Charles King
Charles King
1 year ago
Reply to  Dan Tyree

agree

Paul and Nancy (Mr. & Mrs. ) Oestreich
Paul and Nancy (Mr. & Mrs. ) Oestreich
1 year ago
Reply to  Charles King

Agree

David Baker
David Baker
1 year ago
Reply to  Dan Tyree

Everything’a a process. If you give liberals an inch, they’ll take a light year. Once those people taste the blood of tyranny and unbridled power, they’ll swarm in like sharks on a whale carcass.

Chainlink700rt
Chainlink700rt
1 year ago

To make citizens obtain a firearm permit or registration Is ridiculous.
Law abiding citizens should not be treated like, a crime is about to be committed.
That’s what it sounds like. When you get a registration or permit it’s like YEP, he owns a gun.
We better watch this guy, or girl they own the diner down the street, oh don’t forget the supermarket manager he got his permit last week.
You figure the percentage of gun sales are for self defense is…..what like 98% citizens and 2% criminals

David Baker
David Baker
1 year ago
Reply to  Chainlink700rt

Apparently, the Supreme Court thought otherwise. The liberal argument stems from their notion that unarmed citizens won’t kill each other, particularly by mass shootings. (You may have noticed the proliferation of those mass shootings during Odumbo’s regime. How fortuitous…) Funny thing is, they’re releasing tens of thousands of hardened criminals from prisons, and I’ll bet a package of Ho Hos that they’ll resume their former professions, and they’ll have guns for that purpose. Nanny State ninnies are not renowned for their logic. Indeed they’re imbued with the ideology that only solutions cooked up in their Star Chambers to make our world better will suffice during their rein.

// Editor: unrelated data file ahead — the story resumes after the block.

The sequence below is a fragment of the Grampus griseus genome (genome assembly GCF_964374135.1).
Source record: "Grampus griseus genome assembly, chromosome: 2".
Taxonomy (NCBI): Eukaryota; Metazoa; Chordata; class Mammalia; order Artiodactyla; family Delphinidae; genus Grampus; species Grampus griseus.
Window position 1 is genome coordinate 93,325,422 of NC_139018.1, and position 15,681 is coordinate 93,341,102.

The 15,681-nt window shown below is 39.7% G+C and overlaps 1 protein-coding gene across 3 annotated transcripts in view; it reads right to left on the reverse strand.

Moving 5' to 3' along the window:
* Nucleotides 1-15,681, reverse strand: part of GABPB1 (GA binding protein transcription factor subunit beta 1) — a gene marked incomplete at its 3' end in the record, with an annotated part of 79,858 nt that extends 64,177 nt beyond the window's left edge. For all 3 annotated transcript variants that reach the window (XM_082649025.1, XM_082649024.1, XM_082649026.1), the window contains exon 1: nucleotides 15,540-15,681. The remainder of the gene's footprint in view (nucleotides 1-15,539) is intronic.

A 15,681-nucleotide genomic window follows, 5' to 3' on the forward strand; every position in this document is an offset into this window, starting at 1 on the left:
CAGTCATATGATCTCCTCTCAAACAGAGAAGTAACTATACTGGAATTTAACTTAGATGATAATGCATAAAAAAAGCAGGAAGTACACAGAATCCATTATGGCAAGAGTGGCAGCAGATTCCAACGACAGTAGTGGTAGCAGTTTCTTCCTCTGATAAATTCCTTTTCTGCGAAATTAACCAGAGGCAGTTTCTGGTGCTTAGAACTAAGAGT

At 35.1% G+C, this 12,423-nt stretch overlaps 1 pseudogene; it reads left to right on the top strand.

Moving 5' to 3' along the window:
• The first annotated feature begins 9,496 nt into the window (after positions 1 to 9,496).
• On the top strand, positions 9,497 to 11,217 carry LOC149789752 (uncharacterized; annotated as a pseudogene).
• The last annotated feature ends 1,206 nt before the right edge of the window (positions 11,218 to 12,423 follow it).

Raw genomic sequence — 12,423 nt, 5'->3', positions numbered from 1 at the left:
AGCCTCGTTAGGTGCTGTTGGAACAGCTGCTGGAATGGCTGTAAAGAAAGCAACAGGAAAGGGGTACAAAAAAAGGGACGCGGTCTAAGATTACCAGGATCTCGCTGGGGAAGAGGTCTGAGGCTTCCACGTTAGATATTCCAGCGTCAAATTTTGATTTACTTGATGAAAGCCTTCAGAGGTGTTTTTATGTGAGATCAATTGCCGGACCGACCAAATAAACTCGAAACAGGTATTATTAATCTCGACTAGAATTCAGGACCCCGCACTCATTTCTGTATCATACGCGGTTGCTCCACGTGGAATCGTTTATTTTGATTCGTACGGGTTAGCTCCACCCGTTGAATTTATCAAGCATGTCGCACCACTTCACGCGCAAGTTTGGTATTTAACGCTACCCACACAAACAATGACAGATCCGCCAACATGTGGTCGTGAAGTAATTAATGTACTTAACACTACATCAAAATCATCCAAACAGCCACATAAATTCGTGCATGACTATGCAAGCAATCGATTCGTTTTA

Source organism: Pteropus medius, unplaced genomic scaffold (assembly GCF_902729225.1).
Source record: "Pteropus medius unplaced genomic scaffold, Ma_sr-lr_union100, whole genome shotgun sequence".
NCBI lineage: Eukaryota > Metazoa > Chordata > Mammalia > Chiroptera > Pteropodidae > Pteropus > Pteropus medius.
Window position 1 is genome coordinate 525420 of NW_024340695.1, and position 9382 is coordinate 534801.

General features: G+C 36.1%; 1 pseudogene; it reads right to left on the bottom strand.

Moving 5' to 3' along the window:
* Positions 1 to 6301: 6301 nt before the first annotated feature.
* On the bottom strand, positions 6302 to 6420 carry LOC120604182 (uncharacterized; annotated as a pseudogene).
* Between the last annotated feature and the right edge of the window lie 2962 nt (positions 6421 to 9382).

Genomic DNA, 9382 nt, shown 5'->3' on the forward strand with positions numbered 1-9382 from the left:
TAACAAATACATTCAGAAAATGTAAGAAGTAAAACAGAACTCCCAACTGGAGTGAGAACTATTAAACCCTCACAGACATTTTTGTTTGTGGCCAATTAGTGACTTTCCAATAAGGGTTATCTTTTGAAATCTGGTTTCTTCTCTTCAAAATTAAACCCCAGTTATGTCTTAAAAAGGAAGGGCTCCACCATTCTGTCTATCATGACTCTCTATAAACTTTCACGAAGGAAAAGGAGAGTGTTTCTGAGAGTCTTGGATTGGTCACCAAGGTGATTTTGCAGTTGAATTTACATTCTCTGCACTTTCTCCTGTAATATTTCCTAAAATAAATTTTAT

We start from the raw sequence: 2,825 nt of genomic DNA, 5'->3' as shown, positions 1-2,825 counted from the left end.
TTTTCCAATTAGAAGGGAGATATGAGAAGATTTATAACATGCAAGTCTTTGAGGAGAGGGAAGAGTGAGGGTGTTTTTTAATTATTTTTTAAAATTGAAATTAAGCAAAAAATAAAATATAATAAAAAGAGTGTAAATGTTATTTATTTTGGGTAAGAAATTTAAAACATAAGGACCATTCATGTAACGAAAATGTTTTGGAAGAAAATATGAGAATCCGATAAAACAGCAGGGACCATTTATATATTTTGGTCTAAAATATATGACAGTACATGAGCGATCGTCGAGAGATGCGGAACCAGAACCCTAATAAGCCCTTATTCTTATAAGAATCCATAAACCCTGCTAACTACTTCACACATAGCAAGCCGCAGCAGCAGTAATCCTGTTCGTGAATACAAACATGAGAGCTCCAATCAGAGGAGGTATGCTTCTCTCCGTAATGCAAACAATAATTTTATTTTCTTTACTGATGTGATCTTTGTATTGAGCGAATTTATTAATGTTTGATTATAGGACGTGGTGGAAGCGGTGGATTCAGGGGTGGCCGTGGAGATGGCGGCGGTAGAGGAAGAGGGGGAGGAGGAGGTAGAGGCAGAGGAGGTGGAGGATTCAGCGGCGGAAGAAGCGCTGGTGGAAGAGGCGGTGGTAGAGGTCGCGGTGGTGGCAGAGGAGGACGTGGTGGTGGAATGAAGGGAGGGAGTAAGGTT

David Baker
David Baker
1 year ago
Reply to  David Baker

Oops. Reign.

Elmo
Elmo
1 year ago
Reply to  David Baker

They already have, now, the liberals say that if 4 people are killed in one shooting spree, it is concidered a mass shooting! Not 10 or 20, 4!

Scotty
Scotty
1 year ago
Reply to  Elmo

It is SO much easier to kill unarmed people.

Elmo
Elmo
1 year ago
Reply to  Chainlink700rt

The form 4473 is for the FBI, NICS system to record you having purchased the firearm! It is a matter of record, even a fired case of the weapon, the serial number if recorded. If, say, you sell it to a friend, who you deem trustworthy, and it is stolen, lost, or whatever, and someone commits a crime with the gun and it is found, the serial number is still in your name, the Police or FBI, will be at your door in 15 minutes!

Scotty
Scotty
1 year ago
Reply to  Elmo

Register criminals not guns.

David Baker
David Baker
1 year ago

“Free State” is in there somewhere. “Militia”, too….